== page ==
The first short story I read this year, the latest in the year I think I’ve ever done so, way past mid-May, was a good one, “The Magic Barrel” by Bernard Malamud, and I’ve been giving it thought ever since. Born in New York City or more precisely the borough of Brooklyn, and the son of Jewish immigrants, Malamud is known for his well-crafted short stories about Jewish-American life, but also for several novels, including The Natural. I have not read any of his novels, but I have been impressed with his short stories. In fact, one of the most prestigious awards for an American short story, the PEN/Malamud Award for “excellence in the art of the short story", is named in his honor.
“The Magic Barrel” may be one of his best known, and a really fun read. You can find it online, here, in PDF if you wish to read it ahead of my post.
The story begins in New York City with an almost “Once upon a time” opening.
Not long ago there lived in uptown New York, in a sma ll, almost meager room, though crowded with books, Leo Finkle, a rabbinical student in the Yeshivah University. Finkle, after six years of study, was to be ordained in June and had been advised by an acquaintance that he might find it easier to win himself a congregation if he were married. Since he had no present prospects of marriage, after two tormented days of turning it over in his mind, he called in Pinye Salzman, a marriage broker whose two-line advertisement he had read in the Forward.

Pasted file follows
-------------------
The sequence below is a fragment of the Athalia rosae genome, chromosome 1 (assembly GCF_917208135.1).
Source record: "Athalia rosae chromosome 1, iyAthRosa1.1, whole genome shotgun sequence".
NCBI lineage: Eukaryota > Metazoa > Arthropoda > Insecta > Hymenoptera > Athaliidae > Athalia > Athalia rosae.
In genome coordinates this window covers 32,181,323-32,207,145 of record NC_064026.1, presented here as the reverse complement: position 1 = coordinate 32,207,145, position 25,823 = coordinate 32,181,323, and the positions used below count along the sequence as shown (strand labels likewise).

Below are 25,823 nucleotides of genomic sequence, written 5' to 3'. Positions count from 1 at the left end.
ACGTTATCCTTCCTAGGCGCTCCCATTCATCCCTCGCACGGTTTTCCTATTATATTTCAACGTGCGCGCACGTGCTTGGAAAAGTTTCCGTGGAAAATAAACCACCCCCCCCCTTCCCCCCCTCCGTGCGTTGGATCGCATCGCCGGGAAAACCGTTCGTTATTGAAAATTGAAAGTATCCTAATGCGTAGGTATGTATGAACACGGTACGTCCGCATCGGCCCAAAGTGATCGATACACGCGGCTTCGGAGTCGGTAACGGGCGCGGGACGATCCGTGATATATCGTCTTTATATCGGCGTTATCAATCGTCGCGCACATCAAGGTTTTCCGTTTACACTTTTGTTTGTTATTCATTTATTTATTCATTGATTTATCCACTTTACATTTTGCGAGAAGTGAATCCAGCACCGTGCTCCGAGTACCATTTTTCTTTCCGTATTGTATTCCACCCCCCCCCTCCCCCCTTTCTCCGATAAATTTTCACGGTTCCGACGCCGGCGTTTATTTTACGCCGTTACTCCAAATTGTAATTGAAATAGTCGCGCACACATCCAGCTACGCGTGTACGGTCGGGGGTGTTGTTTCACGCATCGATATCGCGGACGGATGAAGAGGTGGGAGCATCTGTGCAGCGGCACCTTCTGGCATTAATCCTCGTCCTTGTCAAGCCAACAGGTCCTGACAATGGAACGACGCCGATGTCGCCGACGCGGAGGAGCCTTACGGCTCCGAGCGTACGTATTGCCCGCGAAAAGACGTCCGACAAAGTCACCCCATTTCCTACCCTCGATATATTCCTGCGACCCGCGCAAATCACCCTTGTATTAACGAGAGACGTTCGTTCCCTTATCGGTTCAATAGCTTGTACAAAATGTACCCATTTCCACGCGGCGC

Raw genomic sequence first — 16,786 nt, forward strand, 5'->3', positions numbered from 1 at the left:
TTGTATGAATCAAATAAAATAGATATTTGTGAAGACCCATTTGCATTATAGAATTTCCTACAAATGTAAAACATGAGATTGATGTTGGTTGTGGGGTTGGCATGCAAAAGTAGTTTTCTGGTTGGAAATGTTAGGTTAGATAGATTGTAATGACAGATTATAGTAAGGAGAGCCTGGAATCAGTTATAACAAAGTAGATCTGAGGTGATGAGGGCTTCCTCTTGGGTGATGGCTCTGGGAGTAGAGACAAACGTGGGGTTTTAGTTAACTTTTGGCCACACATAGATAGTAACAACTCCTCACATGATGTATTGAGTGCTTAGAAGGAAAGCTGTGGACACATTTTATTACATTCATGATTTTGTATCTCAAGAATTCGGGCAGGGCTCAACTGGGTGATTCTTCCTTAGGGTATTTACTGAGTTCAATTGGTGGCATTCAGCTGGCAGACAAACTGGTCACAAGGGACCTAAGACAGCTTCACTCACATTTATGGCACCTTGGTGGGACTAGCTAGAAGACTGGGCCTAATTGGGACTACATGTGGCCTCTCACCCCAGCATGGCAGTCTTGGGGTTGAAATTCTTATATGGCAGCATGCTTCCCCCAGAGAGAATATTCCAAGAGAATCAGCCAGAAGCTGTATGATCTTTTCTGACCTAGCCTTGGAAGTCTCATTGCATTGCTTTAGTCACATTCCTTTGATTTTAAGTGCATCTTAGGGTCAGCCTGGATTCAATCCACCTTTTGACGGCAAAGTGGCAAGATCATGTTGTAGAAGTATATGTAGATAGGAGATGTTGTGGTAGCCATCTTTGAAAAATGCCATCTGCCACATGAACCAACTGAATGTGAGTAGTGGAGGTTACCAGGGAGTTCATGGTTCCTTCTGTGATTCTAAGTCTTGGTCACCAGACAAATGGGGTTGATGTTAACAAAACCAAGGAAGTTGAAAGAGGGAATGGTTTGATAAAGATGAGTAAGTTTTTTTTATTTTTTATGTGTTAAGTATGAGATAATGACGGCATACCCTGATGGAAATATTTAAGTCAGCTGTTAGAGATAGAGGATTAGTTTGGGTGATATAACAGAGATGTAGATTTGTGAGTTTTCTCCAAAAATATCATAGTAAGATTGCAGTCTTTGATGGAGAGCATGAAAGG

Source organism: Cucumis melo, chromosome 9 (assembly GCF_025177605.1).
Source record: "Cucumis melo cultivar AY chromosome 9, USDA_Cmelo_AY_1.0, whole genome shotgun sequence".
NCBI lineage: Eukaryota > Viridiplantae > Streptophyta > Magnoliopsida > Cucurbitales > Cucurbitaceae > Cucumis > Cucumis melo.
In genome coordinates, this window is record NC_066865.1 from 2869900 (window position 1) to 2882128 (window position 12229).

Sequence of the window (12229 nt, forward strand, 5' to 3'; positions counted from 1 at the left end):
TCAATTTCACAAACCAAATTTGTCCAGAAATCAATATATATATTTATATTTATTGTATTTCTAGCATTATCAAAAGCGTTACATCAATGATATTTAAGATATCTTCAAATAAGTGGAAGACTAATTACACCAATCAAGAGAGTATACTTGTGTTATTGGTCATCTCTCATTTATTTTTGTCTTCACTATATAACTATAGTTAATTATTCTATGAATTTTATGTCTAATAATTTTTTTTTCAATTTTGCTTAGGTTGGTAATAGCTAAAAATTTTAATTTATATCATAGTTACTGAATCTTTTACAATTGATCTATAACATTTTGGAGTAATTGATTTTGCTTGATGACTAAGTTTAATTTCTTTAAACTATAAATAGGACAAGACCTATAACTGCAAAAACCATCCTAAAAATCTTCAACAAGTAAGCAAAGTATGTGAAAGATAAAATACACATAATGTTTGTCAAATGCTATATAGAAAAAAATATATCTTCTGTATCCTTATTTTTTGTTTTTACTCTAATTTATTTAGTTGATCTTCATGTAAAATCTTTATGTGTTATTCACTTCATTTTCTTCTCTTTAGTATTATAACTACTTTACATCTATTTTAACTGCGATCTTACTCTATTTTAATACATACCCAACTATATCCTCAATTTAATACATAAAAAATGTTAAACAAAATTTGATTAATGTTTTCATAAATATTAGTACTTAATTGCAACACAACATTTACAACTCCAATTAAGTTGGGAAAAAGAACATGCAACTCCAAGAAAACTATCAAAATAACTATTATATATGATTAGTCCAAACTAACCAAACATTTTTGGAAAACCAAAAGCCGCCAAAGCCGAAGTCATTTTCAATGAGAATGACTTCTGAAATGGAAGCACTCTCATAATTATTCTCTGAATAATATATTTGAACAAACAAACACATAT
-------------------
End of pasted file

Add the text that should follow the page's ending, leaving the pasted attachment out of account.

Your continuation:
The matchmaker appeared one night out of the dark fourth-floor hallway of the graystone rooming house where Finkle lived, grasping a black, strapped portfolio that had been worn thin with use. Salzman, who had been long in the business, was of slight but dignified build, wearing an old hat, and an overcoat too short and tight for him. He smelled frankly of fish, which he loved to eat, and although he was missing a few teeth, his presence was not displeasing, because of an amiable manner curiously contrasted with mournful eyes. His voice, his lips, his wisp of beard, his bony fingers were animated, but give him a moment of repose and his mild blue eyes revealed a depth of sadness, a characteristic that put Leo a little at ease although the situation, for him, was inherently tense.
As a New Yorker, I know these characters, know them in the sense that similar people walk in the neighborhoods I grew up. The story was written in the 1950’s, in what is sometimes considered the golden era of New York City. I’m not that old, but similar people were around when I was growing up a couple of decades later. So we have the rabbinical student and a sort of old world peddler who in this case hawks brides. It’s is interesting that Salzman smells of fish, and fish is a motif that goes with the matchmaker throughout the story. But the sadness in his eyes is an interesting detail that contrasts with Finkle’s youthfulness and inexperience.